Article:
January 10 2013
Despite recent uproar against India’s rape laws, local police neglect duties and ignore yet another rape.
Jyoti Singh Pandy’s horrific rape and murder attracted international attention and sparked mass protests against the Indian government’s treatment of women. The government promised reform, yet a few days later, when a 21-year-old woman was reportedly gang-raped and murdered, police failed to even file a report.
When their daughter did not come home following her shift at a garment factory, the victim’s parents tried to contact the police. Instead of assisting her parents, a police officer insensitively suggested their daughter had tried to elope.
In fact, police did not try to locate the family’s daughter until her neighbors began to protest. Her body was found, smothered, battered, and half naked. Her father claims she was gang-raped, and that police failed to hand over the body, file a report, or even conduct a post-mortem on the murder victim. What police did do is make derogatory remarks about the victim’s body.
Three police officers have been suspended for both the comments and negligence. Yet police reform will mean more than suspending a few officers who got caught neglecting their duties. Ensuring justice will mean both public demand for comprehensive justice reforms and action by the states.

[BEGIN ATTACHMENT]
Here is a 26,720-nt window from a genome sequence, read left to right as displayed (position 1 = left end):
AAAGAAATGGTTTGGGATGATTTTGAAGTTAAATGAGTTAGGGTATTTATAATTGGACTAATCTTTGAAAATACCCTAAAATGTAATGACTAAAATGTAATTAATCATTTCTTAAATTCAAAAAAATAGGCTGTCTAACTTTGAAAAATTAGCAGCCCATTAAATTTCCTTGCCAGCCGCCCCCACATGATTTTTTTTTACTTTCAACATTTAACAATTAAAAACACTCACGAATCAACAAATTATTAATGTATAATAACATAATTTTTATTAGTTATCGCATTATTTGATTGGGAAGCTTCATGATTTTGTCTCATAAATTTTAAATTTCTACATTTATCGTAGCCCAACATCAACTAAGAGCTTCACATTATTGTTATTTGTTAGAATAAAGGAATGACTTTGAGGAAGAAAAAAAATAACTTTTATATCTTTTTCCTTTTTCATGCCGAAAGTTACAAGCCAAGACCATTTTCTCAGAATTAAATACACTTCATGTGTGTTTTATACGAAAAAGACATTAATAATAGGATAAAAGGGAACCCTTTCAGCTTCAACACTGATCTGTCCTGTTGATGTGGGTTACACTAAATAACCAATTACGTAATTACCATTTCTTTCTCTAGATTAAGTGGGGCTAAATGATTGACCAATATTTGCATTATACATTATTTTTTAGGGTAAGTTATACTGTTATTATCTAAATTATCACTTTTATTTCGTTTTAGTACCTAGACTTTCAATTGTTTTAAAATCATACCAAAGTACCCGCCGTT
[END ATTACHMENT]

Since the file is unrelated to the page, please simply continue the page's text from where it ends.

The only good news from these tragedies is that the public is finally demanding change. Their protests have proven that the Indian public is tired of police turning a blind eye towards gender violence.
The bad news is that bribery and injustice are rampant in the government. Up to 62 percent of Indians report giving bribes in order to get a public official to do something. With such widespread corruption, women and low-caste members have little confidence that the police and courts will defend justice and liberty.